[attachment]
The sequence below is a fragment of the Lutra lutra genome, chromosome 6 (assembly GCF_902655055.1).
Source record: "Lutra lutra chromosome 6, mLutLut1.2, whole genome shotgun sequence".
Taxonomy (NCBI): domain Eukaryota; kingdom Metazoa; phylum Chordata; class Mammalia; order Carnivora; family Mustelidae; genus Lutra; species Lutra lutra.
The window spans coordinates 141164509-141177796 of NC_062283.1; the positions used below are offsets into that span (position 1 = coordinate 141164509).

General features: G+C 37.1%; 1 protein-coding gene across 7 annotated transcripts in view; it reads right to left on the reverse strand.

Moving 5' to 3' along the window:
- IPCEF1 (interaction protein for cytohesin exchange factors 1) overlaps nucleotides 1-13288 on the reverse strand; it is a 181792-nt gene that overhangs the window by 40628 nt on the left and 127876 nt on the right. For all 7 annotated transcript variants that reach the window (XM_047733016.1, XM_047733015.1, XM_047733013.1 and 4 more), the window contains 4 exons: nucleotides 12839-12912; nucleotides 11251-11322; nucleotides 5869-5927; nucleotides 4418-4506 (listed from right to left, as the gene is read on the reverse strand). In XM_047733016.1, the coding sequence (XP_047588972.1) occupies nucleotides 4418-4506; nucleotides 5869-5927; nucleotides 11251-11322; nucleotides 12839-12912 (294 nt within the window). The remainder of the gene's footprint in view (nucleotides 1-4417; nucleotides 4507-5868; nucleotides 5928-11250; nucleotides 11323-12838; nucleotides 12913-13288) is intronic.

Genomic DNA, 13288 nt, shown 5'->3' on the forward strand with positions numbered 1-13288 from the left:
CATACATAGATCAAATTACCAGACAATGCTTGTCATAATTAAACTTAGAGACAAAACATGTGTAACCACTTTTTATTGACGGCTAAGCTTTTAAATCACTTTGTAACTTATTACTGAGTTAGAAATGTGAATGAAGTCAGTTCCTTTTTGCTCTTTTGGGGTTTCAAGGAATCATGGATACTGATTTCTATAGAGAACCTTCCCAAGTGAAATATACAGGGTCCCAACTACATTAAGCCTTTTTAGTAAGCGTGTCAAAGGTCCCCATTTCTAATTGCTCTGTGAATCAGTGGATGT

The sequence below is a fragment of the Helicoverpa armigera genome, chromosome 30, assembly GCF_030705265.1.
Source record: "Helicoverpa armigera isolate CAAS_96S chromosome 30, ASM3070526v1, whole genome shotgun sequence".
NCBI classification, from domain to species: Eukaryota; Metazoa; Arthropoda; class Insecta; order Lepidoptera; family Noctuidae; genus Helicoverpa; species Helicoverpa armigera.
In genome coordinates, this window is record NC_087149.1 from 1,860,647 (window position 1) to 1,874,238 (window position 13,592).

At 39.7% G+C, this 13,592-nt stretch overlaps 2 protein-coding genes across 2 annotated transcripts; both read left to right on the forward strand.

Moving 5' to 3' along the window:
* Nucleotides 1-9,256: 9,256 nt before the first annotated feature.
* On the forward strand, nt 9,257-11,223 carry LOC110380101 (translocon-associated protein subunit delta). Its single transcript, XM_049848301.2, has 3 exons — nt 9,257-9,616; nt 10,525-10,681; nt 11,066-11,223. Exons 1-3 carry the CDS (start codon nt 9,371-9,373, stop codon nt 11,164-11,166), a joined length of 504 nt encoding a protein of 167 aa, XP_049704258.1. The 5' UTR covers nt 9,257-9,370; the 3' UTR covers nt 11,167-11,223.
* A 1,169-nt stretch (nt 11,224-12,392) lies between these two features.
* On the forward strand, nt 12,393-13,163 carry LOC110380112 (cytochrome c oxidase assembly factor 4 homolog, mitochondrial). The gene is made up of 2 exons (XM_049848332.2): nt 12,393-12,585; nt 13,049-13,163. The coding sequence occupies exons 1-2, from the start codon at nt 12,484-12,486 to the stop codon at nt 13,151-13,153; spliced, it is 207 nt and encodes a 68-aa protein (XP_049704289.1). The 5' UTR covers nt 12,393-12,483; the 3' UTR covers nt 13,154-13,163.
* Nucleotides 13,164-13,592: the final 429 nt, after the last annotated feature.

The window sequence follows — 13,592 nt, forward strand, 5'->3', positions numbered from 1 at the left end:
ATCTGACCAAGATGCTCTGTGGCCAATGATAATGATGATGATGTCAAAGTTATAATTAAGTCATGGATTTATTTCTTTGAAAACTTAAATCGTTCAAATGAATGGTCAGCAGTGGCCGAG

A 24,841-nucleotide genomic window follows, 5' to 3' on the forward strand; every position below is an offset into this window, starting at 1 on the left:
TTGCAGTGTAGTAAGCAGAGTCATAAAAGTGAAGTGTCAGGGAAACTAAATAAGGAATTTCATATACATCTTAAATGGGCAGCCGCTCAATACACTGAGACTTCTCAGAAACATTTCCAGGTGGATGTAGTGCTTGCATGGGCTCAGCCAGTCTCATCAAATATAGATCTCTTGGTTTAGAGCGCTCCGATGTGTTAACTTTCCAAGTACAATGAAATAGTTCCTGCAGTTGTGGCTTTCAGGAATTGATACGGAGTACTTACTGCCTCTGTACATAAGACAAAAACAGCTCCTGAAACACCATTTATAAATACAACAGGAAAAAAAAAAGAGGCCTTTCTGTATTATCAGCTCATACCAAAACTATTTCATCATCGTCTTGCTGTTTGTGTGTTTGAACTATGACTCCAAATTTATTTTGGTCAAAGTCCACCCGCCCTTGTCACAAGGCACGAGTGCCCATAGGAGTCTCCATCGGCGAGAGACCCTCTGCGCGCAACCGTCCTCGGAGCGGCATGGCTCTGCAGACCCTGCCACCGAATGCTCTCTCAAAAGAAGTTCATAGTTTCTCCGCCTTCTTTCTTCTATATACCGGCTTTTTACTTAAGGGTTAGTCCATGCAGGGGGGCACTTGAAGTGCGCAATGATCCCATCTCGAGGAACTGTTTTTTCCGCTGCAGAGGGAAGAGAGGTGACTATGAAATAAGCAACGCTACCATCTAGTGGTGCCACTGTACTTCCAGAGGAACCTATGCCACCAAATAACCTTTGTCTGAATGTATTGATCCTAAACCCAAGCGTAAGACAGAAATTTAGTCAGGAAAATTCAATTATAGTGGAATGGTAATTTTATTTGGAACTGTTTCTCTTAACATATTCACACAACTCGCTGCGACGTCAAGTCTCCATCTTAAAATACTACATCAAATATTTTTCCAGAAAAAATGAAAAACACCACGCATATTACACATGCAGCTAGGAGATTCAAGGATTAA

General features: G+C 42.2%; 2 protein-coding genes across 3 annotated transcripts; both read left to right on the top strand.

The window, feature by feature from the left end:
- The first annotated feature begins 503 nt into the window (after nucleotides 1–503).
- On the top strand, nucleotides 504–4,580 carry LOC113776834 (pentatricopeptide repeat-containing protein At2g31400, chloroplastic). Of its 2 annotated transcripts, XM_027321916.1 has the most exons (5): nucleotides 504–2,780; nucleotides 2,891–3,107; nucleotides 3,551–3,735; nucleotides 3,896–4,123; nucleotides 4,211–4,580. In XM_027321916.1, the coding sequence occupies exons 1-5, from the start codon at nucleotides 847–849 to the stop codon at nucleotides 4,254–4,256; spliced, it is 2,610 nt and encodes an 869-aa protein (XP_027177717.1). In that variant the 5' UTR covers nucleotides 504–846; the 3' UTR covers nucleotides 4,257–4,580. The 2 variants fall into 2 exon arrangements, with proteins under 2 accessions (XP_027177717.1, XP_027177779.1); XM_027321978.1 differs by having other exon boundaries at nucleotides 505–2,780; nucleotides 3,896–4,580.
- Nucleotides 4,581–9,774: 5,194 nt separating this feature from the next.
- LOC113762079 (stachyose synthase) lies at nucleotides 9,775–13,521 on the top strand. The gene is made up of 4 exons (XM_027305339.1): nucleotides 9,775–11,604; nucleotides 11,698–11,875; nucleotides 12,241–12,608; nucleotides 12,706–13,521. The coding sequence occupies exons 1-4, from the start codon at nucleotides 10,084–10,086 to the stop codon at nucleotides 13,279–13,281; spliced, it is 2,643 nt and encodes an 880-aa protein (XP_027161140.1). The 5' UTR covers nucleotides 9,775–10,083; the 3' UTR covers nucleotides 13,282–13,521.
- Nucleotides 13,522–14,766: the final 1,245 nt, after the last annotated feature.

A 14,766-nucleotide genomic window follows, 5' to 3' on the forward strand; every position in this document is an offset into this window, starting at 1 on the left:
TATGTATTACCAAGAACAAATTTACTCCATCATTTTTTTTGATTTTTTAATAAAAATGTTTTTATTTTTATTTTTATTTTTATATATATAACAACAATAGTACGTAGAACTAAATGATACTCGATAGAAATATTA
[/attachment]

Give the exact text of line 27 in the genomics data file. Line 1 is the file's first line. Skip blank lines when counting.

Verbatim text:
- The first annotated feature begins 503 nt into the window (after nucleotides 1–503).